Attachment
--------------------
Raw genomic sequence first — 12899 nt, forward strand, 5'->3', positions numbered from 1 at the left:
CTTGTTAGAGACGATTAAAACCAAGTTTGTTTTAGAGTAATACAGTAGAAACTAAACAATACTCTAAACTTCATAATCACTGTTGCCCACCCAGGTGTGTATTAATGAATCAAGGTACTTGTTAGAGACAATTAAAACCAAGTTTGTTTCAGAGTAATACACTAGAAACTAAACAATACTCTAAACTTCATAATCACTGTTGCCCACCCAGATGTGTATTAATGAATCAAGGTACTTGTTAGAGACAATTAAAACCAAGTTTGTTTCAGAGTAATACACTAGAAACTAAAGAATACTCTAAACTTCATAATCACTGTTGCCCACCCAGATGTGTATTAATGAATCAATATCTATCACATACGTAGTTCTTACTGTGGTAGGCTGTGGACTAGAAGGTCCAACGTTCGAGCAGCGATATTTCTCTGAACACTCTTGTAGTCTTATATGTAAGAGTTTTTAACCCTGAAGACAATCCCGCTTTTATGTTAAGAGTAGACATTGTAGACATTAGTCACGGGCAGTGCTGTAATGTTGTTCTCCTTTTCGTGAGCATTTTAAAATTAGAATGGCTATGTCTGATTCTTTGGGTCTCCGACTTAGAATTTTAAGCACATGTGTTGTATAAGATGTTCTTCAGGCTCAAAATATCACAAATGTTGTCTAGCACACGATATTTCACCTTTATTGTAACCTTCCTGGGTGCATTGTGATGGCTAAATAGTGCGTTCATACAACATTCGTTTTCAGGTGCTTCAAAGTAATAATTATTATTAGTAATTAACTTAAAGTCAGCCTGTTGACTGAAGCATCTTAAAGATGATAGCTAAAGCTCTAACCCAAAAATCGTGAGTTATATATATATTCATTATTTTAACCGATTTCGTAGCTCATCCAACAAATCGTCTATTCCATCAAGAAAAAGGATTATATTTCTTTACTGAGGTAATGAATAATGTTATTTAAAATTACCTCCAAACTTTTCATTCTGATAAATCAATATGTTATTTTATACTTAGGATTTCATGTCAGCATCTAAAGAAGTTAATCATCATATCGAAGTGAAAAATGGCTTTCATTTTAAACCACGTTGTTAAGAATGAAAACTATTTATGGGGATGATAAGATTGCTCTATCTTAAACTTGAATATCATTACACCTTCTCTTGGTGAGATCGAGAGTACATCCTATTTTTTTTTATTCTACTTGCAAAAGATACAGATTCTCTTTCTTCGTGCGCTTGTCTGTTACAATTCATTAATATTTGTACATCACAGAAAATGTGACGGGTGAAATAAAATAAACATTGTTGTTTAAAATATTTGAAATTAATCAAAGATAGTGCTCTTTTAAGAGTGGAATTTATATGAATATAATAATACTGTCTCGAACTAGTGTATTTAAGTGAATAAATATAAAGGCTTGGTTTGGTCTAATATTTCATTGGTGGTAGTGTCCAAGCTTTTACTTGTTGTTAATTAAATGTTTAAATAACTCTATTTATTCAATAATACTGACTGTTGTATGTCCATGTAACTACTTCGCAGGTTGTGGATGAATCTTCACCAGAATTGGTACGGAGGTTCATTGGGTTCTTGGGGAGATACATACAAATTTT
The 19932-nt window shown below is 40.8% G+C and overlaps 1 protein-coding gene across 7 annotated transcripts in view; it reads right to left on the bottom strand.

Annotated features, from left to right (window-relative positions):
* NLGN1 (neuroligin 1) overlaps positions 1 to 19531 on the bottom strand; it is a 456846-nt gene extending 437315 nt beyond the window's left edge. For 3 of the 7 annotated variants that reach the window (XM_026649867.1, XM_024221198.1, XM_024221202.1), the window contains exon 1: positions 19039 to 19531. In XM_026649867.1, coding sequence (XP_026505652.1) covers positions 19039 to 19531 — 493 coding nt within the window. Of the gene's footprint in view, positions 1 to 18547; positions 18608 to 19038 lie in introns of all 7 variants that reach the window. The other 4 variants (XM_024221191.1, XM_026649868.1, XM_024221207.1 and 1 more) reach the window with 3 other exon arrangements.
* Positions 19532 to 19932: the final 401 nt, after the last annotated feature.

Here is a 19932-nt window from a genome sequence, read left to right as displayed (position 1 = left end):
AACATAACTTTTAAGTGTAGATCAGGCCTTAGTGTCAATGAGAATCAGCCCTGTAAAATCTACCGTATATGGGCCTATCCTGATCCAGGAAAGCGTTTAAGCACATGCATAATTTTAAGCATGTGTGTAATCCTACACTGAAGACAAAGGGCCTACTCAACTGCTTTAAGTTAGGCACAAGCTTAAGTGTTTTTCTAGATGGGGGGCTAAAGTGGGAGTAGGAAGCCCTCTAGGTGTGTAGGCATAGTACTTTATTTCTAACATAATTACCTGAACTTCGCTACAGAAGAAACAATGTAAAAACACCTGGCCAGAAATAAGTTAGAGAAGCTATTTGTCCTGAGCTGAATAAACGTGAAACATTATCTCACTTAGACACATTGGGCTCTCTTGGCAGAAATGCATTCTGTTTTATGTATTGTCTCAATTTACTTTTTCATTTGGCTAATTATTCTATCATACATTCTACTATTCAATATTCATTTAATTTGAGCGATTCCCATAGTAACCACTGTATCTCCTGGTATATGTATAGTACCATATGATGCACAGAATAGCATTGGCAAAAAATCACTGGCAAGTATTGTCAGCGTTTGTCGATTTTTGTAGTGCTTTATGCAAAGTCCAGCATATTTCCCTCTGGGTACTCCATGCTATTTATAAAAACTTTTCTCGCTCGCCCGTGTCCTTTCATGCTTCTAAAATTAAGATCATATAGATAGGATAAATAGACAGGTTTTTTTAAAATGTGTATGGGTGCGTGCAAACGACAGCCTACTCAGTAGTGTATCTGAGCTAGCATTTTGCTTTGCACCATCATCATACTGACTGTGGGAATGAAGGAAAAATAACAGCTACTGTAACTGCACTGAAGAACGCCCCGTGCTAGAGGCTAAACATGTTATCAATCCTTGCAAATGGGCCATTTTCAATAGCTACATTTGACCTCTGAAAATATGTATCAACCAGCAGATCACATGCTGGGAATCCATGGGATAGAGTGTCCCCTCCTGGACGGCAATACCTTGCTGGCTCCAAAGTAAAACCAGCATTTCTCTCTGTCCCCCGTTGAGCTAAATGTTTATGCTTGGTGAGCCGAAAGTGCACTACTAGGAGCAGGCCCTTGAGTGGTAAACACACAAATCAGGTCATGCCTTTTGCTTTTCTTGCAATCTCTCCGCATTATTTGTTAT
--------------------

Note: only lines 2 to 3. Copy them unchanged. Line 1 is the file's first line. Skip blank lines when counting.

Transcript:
CTTGTTAGAGACGATTAAAACCAAGTTTGTTTTAGAGTAATACAGTAGAAACTAAACAATACTCTAAACTTCATAATCACTGTTGCCCACCCAGGTGTGTATTAATGAATCAAGGTACTTGTTAGAGACAATTAAAACCAAGTTTGTTTCAGAGTAATACACTAGAAACTAAACAATACTCTAAACTTCATAATCACTGTTGCCCACCCAGATGTGTATTAATGAATCAAGGTACTTGTTAGAGACAATTAAAACCAAGTTTGTTTCAGAGTAATACACTAGAAACTAAAGAATACTCTAAACTTCATAATCACTGTTGCCCACCCAGATGTGTATTAATGAATCAATATCTATCACATACGTAGTTCTTACTGTGGTAGGCTGTGGACTAGAAGGTCCAACGTTCGAGCAGCGATATTTCTCTGAACACTCTTGTAGTCTTATATGTAAGAGTTTTTAACCCTGAAGACAATCCCGCTTTTATGTTAAGAGTAGACATTGTAGACATTAGTCACGGGCAGTGCTGTAATGTTGTTCTCCTTTTCGTGAGCATTTTAAAATTAGAATGGCTATGTCTGATTCTTTGGGTCTCCGACTTAGAATTTTAAGCACATGTGTTGTATAAGATGTTCTTCAGGCTCAAAATATCACAAATGTTGTCTAGCACACGATATTTCACCTTTATTGTAACCTTCCTGGGTGCATTGTGATGGCTAAATAGTGCGTTCATACAACATTCGTTTTCAGGTGCTTCAAAGTAATAATTATTATTAGTAATTAACTTAAAGTCAGCCTGTTGACTGAAGCATCTTAAAGATGATAGCTAAAGCTCTAACCCAAAAATCGTGAGTTATATATATATTCATTATTTTAACCGATTTCGTAGCTCATCCAACAAATCGTCTATTCCATCAAGAAAAAGGATTATATTTCTTTACTGAGGTAATGAATAATGTTATTTAAAATTACCTCCAAACTTTTCATTCTGATAAATCAATATGTTATTTTATACTTAGGATTTCATGTCAGCATCTAAAGAAGTTAATCATCATATCGAAGTGAAAAATGGCTTTCATTTTAAACCACGTTGTTAAGAATGAAAACTATTTATGGGGATGATAAGATTGCTCTATCTTAAACTTGAATATCATTACACCTTCTCTTGGTGAGATCGAGAGTACATCCTATTTTTTTTTATTCTACTTGCAAAAGATACAGATTCTCTTTCTTCGTGCGCTTGTCTGTTACAATTCATTAATATTTGTACATCACAGAAAATGTGACGGGTGAAATAAAATAAACATTGTTGTTTAAAATATTTGAAATTAATCAAAGATAGTGCTCTTTTAAGAGTGGAATTTATATGAATATAATAATACTGTCTCGAACTAGTGTATTTAAGTGAATAAATATAAAGGCTTGGTTTGGTCTAATATTTCATTGGTGGTAGTGTCCAAGCTTTTACTTGTTGTTAATTAAATGTTTAAATAACTCTATTTATTCAATAATACTGACTGTTGTATGTCCATGTAACTACTTCGCAGGTTGTGGATGAATCTTCACCAGAATTGGTACGGAGGTTCATTGGGTTCTTGGGGAGATACATACAAATTTT
The 19932-nt window shown below is 40.8% G+C and overlaps 1 protein-coding gene across 7 annotated transcripts in view; it reads right to left on the bottom strand.